Wednesday, October 24, 2012

The Master (2012)

Seen: At the Kendall Square Landmark Cinema in Cambridge.

After serving in the Navy during WWII, severely alcoholic and volatile sailor Freddie Quell (Joaquin Phoenix) struggles to settle down upon his return to the United States. He drifts through multiple jobs, focusing more on mixing up tongue-melting moonshine that eventually gets him expelled on the accusation of poisoning a coworker. He ends up a stowaway on a private pleasure cruise headed by Lancaster Dodd (Philip Seymour Hoffman), known generally as "Master". He claims to be an extremely learned, experienced scholar who has discovered a means of salvation through recalling memories of past lives. He has gained a devoted following through his book, and is working on the sequel when he finds Freddie hiding out on his ship. They become unlikely friends, and the sailor joins Master's entourage- much to the suspicion of Master's strict wife, Peggy (Amy Adams), who fiercely works to protect her husband's reputation.

With a drawn-out, detail-oriented style of storytelling and several dedicated performances, The Master is the type of movie that a lot of "film people" understandably go for. The script tantalizingly draws from the larger-than-life historical figure of L. Ron Hubbard, while the camera artfully lingers over intimate period settings and scenic all-American vistas. In many ways it is a beautiful and thought-provoking film, cleverly distancing itself from the issue of "Is he making it all up?" and focusing more on "How can one man manipulate others into following his teachings?" Freddie's transition and transformation is the real narrative pull here, and while his character is loathsome and frequently unsettling, I did appreciate his unexpected journey and Phoenix's intense embodiment of the character (his off-kilter posture made me wicked uncomfortable for some reason, though). Hoffman is of course fantastic as the charismatic but somewhat explosive cult leader, but honestly I'm no longer impressed when he turns in a great performance. Like, we get it, guy, you're a consistently terrific actor. Tell me something I don't know. For me Amy Adams was actually the surprise standout. Her role isn't huge but she made an impact in several key scenes, and it was great to see her as a more serious, controlling character with very little of the vulnerability that often works its way into her parts.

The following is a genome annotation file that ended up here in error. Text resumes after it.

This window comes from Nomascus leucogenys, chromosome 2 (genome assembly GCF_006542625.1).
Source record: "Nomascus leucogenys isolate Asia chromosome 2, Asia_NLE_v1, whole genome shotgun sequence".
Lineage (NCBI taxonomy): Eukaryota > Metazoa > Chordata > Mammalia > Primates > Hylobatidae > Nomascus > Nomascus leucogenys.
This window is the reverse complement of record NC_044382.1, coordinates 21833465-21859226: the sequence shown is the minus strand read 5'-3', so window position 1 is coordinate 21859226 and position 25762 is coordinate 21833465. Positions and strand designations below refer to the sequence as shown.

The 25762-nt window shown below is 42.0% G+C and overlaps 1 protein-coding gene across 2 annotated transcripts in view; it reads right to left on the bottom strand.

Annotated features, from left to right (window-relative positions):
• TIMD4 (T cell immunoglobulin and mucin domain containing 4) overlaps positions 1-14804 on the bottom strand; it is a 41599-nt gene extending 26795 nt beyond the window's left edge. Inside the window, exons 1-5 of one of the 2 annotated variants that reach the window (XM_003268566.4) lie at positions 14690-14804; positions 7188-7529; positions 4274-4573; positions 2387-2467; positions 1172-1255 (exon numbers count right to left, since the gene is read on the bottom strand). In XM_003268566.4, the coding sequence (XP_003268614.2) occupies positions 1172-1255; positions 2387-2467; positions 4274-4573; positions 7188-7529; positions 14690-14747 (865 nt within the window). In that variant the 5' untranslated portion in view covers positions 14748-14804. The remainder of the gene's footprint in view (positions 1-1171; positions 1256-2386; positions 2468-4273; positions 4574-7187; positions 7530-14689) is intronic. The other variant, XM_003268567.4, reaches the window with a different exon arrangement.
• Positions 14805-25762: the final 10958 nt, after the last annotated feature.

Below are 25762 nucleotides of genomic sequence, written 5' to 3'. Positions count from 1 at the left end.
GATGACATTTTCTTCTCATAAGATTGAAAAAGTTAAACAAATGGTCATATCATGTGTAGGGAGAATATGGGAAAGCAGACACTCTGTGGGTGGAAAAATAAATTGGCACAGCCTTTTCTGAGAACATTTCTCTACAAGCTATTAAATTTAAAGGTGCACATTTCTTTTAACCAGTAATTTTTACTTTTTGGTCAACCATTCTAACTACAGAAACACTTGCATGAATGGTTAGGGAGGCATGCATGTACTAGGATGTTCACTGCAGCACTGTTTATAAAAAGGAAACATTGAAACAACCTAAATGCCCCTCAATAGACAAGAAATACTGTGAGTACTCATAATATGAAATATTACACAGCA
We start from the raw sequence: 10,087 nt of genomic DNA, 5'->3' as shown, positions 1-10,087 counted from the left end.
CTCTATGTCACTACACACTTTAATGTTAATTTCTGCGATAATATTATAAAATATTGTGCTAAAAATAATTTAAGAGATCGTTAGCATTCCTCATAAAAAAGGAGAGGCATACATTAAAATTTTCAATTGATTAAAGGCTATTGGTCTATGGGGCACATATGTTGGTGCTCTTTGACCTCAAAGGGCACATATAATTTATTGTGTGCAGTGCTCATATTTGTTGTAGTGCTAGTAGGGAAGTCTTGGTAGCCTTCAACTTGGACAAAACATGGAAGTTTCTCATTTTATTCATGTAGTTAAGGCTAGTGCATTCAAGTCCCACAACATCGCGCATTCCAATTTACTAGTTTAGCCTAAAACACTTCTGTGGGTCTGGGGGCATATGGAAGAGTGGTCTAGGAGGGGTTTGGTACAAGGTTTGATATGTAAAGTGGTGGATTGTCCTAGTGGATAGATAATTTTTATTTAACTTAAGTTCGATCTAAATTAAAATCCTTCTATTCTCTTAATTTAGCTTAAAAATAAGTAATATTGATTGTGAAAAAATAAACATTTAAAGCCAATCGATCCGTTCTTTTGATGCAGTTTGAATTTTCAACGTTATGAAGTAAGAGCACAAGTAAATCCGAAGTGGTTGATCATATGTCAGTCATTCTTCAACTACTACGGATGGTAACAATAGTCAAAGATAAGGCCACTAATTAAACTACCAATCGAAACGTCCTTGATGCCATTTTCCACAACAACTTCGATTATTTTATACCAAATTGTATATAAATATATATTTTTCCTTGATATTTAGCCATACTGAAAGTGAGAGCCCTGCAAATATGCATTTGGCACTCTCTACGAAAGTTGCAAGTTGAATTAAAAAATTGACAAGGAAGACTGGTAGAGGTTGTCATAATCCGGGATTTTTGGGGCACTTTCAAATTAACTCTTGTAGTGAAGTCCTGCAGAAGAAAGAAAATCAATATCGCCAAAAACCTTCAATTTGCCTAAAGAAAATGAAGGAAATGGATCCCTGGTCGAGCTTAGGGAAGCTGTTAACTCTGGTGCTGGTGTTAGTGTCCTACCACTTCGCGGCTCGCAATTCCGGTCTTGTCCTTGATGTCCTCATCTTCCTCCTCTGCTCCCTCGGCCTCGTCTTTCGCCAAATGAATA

HOWEVER. This movie's got some problems. My biggest issue is that I found it very unsatisfying as a whole. The pacing and story structure felt like they were gradually building up to something, but then there's barely a climax, and the ending is this nonentity. I'm not saying I needed some big blow-out or life-affirming message, but it would be nice to have SOMETHING to sort of round out the strange development of Freddie and Dodd's friendship and the former's uneven life story. I don't know, I guess I wanted more out of my time with these weird, unlikable characters. The Master is an interesting and intense film, and overall I did enjoy it, but the ending (or seeming lack thereof) left me with an empty feeling.


Pair This Movie With: Dang, I don't know. Personally I need to get around to finishing Anderson's filmography.


  1. I had a similar reaction. I walked out of The Master thinking that it was a film I could appreciate on an intellectual level, but it definitely left me wanting.

    Great performances - especially from Phoenix, who really just goes for it in scene after scene - but... *shrug*

  2. I really loved the final conversation between Hoffman and Phoenix. The way it was written, acted, and shot. I just didn't feel like the film built to anything that corresponded with that moment (the following few minutes I've slowly started to cut out in my mind). I can't explain it but The Master felt like a film with a finale and no idea of how to get there so it just kept building up in all sorts of directions until time ran out.

  3. I thought the same thing about the ending. It worked, but I was expecting a bit more.

  4. I just saw this and thought I'd be in the minority with this reaction but it turns out you feel the same way and so do your readers. Phew. That's a load off. I did love Amy Adams, but I guess I always do.